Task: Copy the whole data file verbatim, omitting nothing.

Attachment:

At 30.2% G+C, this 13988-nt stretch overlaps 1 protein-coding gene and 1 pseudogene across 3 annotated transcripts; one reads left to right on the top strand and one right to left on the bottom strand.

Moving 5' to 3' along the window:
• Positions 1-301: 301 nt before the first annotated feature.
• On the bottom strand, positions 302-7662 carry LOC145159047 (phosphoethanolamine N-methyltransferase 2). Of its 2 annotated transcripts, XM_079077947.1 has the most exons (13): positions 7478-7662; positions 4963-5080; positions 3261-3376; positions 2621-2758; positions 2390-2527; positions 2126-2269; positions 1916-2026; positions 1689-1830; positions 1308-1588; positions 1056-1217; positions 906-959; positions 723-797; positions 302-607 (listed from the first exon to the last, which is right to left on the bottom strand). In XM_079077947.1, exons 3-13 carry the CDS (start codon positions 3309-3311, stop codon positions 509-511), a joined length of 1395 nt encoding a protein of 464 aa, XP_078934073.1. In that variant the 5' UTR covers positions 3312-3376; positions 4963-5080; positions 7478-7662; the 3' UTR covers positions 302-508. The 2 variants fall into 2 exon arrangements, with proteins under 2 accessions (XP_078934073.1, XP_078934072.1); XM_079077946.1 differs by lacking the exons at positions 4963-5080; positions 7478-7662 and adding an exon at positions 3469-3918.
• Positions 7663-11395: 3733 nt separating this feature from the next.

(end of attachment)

At 30.2% G+C, this 13988-nt stretch overlaps 1 protein-coding gene and 1 pseudogene across 3 annotated transcripts; one reads left to right on the top strand and one right to left on the bottom strand.

Moving 5' to 3' along the window:
• Positions 1-301: 301 nt before the first annotated feature.
• On the bottom strand, positions 302-7662 carry LOC145159047 (phosphoethanolamine N-methyltransferase 2). Of its 2 annotated transcripts, XM_079077947.1 has the most exons (13): positions 7478-7662; positions 4963-5080; positions 3261-3376; positions 2621-2758; positions 2390-2527; positions 2126-2269; positions 1916-2026; positions 1689-1830; positions 1308-1588; positions 1056-1217; positions 906-959; positions 723-797; positions 302-607 (listed from the first exon to the last, which is right to left on the bottom strand). In XM_079077947.1, exons 3-13 carry the CDS (start codon positions 3309-3311, stop codon positions 509-511), a joined length of 1395 nt encoding a protein of 464 aa, XP_078934073.1. In that variant the 5' UTR covers positions 3312-3376; positions 4963-5080; positions 7478-7662; the 3' UTR covers positions 302-508. The 2 variants fall into 2 exon arrangements, with proteins under 2 accessions (XP_078934073.1, XP_078934072.1); XM_079077946.1 differs by lacking the exons at positions 4963-5080; positions 7478-7662 and adding an exon at positions 3469-3918.
• Positions 7663-11395: 3733 nt separating this feature from the next.